MasterChef effect'.' />

Baking trays, cake tins and high-end food processors are flying off the shelves in a phenomenon dubbed the "MasterChef effect".

Home cooking shows, in particular MasterChef and New Zealand's Hottest Home Baker, have generated a dramatic increase in home chefs and baking connoisseurs.

Owners of homeware stores said the popular programmes had encouraged New Zealanders to be more adventurous in their kitchens, and seek out specialist cooking equipment.

Millie's Kitchen manager Karen Michaud said her store regularly sold out of products which had been shown the night before on television.

"We get plenty of people coming and asking 'we saw this on MasterChef - do you have it?"'

"Most of it is for baking products - and quite technical things. People want to decorate their cakes ... like never before." While the trend towards home cooking had been particularly acute in the last year, since the shows began airing, Ms Michaud said it was a trend that had been slowly building for five years - perhaps due to difficult economic conditions.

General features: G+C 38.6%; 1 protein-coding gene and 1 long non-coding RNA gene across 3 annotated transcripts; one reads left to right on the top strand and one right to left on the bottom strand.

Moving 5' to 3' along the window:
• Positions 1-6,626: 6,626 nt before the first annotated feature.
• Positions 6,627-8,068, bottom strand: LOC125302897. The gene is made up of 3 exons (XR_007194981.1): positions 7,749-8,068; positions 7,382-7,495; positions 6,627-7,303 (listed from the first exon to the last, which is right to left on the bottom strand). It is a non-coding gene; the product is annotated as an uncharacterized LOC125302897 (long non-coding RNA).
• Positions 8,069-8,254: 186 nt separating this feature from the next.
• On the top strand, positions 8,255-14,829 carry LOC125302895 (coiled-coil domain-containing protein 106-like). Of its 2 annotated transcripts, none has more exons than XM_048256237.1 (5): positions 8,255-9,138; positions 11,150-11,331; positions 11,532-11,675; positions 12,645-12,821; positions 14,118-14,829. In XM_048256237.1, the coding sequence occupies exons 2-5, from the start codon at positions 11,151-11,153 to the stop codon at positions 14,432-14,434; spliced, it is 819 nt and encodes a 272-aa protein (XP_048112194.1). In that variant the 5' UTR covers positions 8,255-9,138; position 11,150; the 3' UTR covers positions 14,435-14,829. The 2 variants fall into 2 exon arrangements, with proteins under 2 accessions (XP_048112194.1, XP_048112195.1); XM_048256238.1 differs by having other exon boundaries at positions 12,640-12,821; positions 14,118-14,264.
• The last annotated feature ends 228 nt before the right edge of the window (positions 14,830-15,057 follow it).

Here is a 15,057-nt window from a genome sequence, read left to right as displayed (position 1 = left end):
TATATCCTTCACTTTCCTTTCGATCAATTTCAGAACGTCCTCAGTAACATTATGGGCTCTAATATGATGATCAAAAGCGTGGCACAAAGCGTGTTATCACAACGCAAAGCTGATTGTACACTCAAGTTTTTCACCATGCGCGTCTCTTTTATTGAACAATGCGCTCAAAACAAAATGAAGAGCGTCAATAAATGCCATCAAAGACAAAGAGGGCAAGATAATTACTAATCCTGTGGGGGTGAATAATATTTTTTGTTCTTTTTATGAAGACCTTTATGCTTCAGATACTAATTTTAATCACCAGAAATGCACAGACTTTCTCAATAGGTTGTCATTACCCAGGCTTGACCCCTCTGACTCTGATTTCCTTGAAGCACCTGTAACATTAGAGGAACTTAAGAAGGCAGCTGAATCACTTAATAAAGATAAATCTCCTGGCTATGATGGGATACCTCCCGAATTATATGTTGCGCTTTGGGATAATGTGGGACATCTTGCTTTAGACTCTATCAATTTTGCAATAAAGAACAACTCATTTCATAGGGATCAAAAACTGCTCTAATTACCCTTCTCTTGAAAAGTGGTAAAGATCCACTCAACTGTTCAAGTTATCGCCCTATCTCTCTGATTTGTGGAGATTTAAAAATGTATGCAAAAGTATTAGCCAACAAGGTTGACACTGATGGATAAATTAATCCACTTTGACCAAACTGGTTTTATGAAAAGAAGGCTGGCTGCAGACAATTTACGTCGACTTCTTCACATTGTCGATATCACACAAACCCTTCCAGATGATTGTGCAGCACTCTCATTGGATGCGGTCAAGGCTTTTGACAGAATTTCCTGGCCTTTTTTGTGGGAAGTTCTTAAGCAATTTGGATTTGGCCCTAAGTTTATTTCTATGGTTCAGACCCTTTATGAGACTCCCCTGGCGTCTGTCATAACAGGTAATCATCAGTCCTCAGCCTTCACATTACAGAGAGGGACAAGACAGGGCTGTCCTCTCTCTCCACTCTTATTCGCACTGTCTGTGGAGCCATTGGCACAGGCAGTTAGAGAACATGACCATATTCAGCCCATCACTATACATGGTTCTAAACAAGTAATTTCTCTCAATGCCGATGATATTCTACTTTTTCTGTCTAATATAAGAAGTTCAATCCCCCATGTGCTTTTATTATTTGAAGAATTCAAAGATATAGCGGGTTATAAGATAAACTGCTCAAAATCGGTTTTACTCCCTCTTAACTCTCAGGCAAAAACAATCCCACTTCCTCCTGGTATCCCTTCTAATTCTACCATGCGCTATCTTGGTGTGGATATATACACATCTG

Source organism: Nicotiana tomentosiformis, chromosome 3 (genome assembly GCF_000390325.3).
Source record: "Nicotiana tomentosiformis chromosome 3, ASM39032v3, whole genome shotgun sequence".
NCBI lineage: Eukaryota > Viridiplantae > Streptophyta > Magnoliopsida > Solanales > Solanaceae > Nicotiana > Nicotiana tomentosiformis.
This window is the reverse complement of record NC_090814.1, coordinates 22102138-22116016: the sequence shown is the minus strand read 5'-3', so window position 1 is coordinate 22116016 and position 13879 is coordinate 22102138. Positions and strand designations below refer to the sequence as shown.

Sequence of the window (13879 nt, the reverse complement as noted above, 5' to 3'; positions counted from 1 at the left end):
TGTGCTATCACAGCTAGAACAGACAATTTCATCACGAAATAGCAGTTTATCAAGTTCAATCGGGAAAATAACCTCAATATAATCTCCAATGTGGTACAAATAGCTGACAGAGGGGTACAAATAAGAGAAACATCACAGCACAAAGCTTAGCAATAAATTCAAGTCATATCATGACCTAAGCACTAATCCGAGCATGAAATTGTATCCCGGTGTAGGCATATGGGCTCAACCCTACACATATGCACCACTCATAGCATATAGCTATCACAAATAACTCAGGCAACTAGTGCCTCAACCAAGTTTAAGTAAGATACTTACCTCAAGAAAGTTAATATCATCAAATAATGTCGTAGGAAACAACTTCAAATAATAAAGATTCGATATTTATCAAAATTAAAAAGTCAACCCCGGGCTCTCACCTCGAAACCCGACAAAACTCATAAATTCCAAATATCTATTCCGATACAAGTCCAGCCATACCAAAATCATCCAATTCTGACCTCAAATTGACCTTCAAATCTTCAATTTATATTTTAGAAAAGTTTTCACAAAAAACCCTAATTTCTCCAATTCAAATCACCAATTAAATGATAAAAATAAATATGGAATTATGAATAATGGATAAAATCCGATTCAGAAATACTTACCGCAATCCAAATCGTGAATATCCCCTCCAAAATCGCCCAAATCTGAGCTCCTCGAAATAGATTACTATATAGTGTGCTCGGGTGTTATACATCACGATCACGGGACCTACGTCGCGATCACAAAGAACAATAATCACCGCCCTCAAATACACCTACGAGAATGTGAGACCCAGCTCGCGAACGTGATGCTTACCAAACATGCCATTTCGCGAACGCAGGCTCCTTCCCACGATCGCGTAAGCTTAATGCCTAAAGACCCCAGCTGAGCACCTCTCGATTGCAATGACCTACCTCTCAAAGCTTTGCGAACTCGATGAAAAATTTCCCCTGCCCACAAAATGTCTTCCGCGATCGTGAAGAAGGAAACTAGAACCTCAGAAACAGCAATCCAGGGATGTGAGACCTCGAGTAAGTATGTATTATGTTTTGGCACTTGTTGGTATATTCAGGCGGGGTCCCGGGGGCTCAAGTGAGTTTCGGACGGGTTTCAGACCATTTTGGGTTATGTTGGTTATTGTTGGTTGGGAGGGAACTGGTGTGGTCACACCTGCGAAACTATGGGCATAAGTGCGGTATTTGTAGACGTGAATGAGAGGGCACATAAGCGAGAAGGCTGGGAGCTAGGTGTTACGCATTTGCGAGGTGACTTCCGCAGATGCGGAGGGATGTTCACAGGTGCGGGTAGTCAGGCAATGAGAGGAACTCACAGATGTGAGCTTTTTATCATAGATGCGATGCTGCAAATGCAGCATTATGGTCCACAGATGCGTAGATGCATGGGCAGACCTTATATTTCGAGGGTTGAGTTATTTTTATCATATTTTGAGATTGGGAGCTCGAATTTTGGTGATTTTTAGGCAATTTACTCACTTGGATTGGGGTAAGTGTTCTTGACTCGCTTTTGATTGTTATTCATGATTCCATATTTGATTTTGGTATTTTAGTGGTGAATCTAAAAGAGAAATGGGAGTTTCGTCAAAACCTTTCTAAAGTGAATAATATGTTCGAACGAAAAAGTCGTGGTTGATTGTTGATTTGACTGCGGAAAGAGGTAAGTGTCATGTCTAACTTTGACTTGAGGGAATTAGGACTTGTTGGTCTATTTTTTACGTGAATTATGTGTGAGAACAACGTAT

"We don't think it's a fad. It just keeps going."

She said demand was especially high for specialised items such as tart tins and pizza lifters.

Stevens staff said they made sure the exact products shown on Friday night show MasterChef MasterClass were in store on Saturday morning.

Non-stick cookware from Circulon, which has featured on MasterChef, was one of the most in-demand products, staff said.

The newly-found enthusiasm from amateur chefs has also led to an increased demand for tuition. Millie's twice-daily baking classes, which fit up to 20 people, regularly sell out.

"Many people come into the stores with lots of questions."

Free-to-air TV shows around 150 hours of cooking shows a week. MasterChef New Zealand is the most watched, with around 400,000 viewers.